Czepiec: I daresay it’s a long way off; but what you gents don’t realize is, peasant common sense can hit the target from far away or near. We read papers, even here! We know a thing or two.
The Journalist: What for?
Czepiec: To bring us closer to the world.
The Journalist: I should have thought, for country folk, your parish would be world enough!

In this dialogue, the Journalist undermines and mocks a peasant that he thinks is stupid and doesn’t know where China is. He diminishes his intellect by saying that their parish is their whole world.

In another speech Kaczyński began retrospectively by pointing out how the previous government did not support the Polish countryside by closing police stations, train and bus connections, and finished on a hard note by calling on people to vote for the PiS coalition because the future of Poland will be decided on the election day, before ending his speech by announcing that “Polishness grew up at the countryside!”.

The Journalist and Kaczyński share an attitude that politics shouldn’t interest people, and that governing is simplified to social security matters. The Journalist wants peasants to remain closed-minded and leave politics to politicians, as does Kaczyński, though because of different reasons. While the Journalist mocked or maybe even despises peasants and thought of them as closed-minded people who wouldn’t understand the world, Kaczyński seems to act cynically to stay in power.

Act III: The Party

In The Wedding the point of assimilation was twofold. Firstly, the elite sought support in regaining independence, and secondly, some of them felt disenchanted with the city and sought genuine Polishness in the countryside. The characters’ motives in The Wedding vary. Some are honest, some are cynical and many others think that the city folks shouldn’t mix with the country folks. And that is the difference between the drama and Kaczyński’s populism; his countryside admiration is purely cynical and directed at political gains.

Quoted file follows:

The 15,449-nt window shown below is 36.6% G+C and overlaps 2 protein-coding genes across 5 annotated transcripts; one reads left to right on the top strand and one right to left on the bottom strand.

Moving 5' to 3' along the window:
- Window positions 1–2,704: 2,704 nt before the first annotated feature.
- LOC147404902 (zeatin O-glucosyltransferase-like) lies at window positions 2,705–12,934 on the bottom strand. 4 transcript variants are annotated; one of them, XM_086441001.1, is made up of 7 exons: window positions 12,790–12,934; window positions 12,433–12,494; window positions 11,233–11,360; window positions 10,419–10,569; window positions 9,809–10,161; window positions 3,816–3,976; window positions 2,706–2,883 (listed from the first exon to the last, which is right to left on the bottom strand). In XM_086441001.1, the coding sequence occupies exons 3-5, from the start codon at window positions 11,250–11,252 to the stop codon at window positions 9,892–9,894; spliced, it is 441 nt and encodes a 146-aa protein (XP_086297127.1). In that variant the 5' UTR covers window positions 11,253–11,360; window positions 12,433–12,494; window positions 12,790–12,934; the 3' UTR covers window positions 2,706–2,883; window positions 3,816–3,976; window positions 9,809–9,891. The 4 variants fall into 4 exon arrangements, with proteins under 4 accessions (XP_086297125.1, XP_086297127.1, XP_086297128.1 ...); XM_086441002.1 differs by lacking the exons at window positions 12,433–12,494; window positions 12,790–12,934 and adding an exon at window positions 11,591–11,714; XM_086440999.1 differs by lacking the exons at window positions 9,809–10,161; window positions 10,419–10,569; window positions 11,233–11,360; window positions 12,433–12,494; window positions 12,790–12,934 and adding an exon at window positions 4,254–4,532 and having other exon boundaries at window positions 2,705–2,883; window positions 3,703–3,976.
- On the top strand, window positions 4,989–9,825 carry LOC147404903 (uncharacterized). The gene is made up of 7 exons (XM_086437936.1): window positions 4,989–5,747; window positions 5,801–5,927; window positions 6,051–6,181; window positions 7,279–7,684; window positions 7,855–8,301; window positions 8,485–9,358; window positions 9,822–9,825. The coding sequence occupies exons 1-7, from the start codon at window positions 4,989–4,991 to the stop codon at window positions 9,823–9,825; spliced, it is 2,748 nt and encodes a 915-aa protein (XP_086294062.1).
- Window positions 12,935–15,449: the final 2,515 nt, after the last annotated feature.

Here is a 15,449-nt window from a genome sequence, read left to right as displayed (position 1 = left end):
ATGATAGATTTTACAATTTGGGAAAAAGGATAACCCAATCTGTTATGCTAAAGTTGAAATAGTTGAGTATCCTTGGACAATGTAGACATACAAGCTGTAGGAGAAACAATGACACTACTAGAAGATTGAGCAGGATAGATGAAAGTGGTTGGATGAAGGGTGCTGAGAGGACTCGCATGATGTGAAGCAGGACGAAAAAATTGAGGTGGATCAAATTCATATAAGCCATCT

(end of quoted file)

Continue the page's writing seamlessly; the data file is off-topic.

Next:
Wyspiański, in The Wedding, wanted to show that the misunderstandings and divisions amongst Poles, between countryside folks and city folks, undermine the common fight in regaining independence. And while in the drama Wyspiański portrays an already existing division and faces the community with an actual problem of self-determination, PiS creates division, fuels it, and feeds on it. PiS portrays itself as a party that defends traditional Christian values against the EU and Poles who are against them. Kaczyński’s above-quoted speeches are deeply cynical and populistic. Wyspiański’s characters who sought true Polishness (if such a thing exists) had pure motives; PiS motives in defending Polishness are not genuine, because they aim to create divisions to gain political support on election day.


Wyspiański’s drama was a call to find common ground to fight for independence, and a description of a divided society unable to cooperate fueled by stereotypes and unwillingness to find the common ground. PiS uses a similar situation for its cynical political gains. Thus, The Wedding is a timeless literature piece; despite the time difference, we can still find similar behavior patterns, like Duda and the Groom, Kaczyński and the Journalist, or the overall notion of the drama and the PiS political agenda.

Wyspiański’s Wedding ends with a lethargic dance carried out by chochoł (cane straw-wrap) that represents the inability of the city and the countryside to cooperate; peasants are not interested, and the city folks either idealize the countryside or feel superior. It seems like Poland is in the lethargic dance right now, with thriving populism dressed in folklore clothes dancing with a crippling democracy.

Featured image: Urban vs. rural / Amanda Sonesson